Author Topic: UBI - are you Aye or Nay?  (Read 1694 times)

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Offline Queefer Sutherland

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Re: UBI - are you Aye or Nay?
« Reply #90 on: January 23, 2022, 05:49:01 pm »
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7. We don't disagree much at all.  I appreciate your values, I am only trying to get you to imagine beyond the horizon a little.

Cheers...

I don't disagree with you at all that AI will change our economics.  In fact, AI will eventually be so infinitely more intelligent than humans that it's limits will probably only depend on the energy it has to feed itself,  different material resources it can harvest, and the laws of physics.

The things it will invent and create are far beyond the human imagination.  So I find it a useless exercise to try and predict what's going to happen, it seems more logical to adapt as it happens.  Implementing a program now because something might ir might not happen decades from now seems illogical.

And yes you did change goalposts.  You were arguing let's have music on the streets and you didn't care what people did with their free money, and now you're talking about AI replacing jobs en masse in the future.  Neither are a good enough reason to Implement UBI right now if it's unconditional.  I don't think it should ever be unconditional.  The children of the billionaire AI owners shouldn't get free gov money to sit around.
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Offline Queefer Sutherland

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Re: UBI - are you Aye or Nay?
« Reply #91 on: January 23, 2022, 05:57:07 pm »
The economic case is we have a labour shortage. Why are we importing workers and talking about a UBI? TFW's involve a ton of expenses and red tape for employers.

Canadians don't want to work really hard on seasonal jobs for $15 an hour.

However, they don't mind doing nothing while drawing government income and having others or other generations pay for it

Hard to blame them.   As far as I can tell,  Canadians are acting rationally in their self-interests.

The only thing to do is only let them draw gov benefits if they can't get any other work, which means if farm jobs are available they have to take them.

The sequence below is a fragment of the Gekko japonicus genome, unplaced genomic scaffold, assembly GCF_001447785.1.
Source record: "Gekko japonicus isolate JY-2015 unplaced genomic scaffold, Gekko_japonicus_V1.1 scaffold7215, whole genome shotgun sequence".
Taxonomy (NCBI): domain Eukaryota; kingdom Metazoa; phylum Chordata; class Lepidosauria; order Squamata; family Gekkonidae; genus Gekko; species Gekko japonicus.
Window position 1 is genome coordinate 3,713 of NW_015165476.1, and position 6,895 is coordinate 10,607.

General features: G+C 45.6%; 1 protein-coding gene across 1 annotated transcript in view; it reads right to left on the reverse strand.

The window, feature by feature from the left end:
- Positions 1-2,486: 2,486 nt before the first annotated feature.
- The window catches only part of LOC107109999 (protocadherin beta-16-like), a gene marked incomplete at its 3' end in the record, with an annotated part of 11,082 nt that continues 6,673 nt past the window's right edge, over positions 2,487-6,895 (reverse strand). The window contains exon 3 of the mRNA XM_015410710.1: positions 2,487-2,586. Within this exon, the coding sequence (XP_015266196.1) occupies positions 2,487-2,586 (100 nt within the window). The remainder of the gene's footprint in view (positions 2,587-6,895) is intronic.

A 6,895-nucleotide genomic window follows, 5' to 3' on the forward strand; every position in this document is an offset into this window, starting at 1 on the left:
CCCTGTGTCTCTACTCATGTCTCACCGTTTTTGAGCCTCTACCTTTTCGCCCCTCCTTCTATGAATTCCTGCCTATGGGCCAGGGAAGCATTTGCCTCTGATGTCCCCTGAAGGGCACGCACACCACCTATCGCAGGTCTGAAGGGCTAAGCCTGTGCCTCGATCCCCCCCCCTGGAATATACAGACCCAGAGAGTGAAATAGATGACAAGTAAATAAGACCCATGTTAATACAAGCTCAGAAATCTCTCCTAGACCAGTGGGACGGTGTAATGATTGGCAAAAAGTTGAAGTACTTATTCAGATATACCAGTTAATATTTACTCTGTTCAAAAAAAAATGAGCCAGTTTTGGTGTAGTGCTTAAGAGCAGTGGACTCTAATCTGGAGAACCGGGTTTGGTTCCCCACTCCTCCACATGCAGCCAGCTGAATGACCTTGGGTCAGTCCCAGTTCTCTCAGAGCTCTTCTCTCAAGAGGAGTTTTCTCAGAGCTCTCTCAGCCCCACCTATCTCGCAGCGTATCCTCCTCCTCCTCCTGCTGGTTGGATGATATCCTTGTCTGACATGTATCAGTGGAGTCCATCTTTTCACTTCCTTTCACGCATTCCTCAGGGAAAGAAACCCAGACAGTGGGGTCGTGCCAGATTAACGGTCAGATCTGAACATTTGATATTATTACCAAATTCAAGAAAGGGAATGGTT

Or if TFW are not allowed and thing like EI continues "suitable work" clause farmers would be forced to increase their wages offered to attract workers, which would cause food price inflation.
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Offline wilber

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Re: UBI - are you Aye or Nay?
« Reply #92 on: January 23, 2022, 06:58:27 pm »
1. ?  We are importing workers because we have a labour shortage seems like the obvious answer.
2. UBI is long term - shouldn't really bring in the day-to-day economic ebbs and flows...
3. You make it sound like they should be easier for employers - is that your intention ?

Yes we have a labour shortage, why do we want to make it worse with a UBI?
If we can't get locals to do the work we should make it easier. I know a lot of farmers who employ TFW's and they only do out of desperation because not enough Canadians will do the physical work regardless of what you pay them. On top of that, they aren't reliable, you never know from day to day if they will show up or even return from lunch.
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Offline Squidward von Squidderson

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Re: UBI - are you Aye or Nay?
« Reply #93 on: January 23, 2022, 08:03:09 pm »
And yet we have a half million TFW's in Canada.

Pay Canadians more for the work.  TFWs are great for companies that want to keep wages low.

Offline Squidward von Squidderson

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Re: UBI - are you Aye or Nay?
« Reply #94 on: January 23, 2022, 08:07:32 pm »
Quote
why do we want to make it worse with a UBI?

You claiming so does not make it so. 

Offline wilber

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Re: UBI - are you Aye or Nay?
« Reply #95 on: January 23, 2022, 09:17:57 pm »
You claiming so does not make it so.
Neither does your claiming it doesn't.
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Offline wilber

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Re: UBI - are you Aye or Nay?
« Reply #96 on: January 23, 2022, 09:23:50 pm »
Pay Canadians more for the work.  TFWs are great for companies that want to keep wages low.
You aren't listening. Canadians don't want to do that work regardless of what you pay them. They work a few days until they get some money in their pockets and then they don't show up. If you are something like a dairy farmer where animals have to be cared for and milked 365, you can't operate with people like that. I know farmers who have tried for years and finally given up and got the TFW route which takes for ever and is very expensive. They don't like it but have no choice. You can bring a TFW over, he can work for you awhile and then go somewhere else and you are still responsible for getting him home if his visa expires even though he no longer works for you.

Now you want to make it easier for Canadians to do nothing.
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Offline Squidward von Squidderson

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Re: UBI - are you Aye or Nay?
« Reply #97 on: January 23, 2022, 10:44:02 pm »
Neither does your claiming it doesn't.

Where did I claim that?

Offline MH

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Re: UBI - are you Aye or Nay?
« Reply #98 on: January 24, 2022, 06:26:33 am »
1. Yes we have a labour shortage, why do we want to make it worse with a UBI?
 
1. No, UBI is years away


Offline Squidward von Squidderson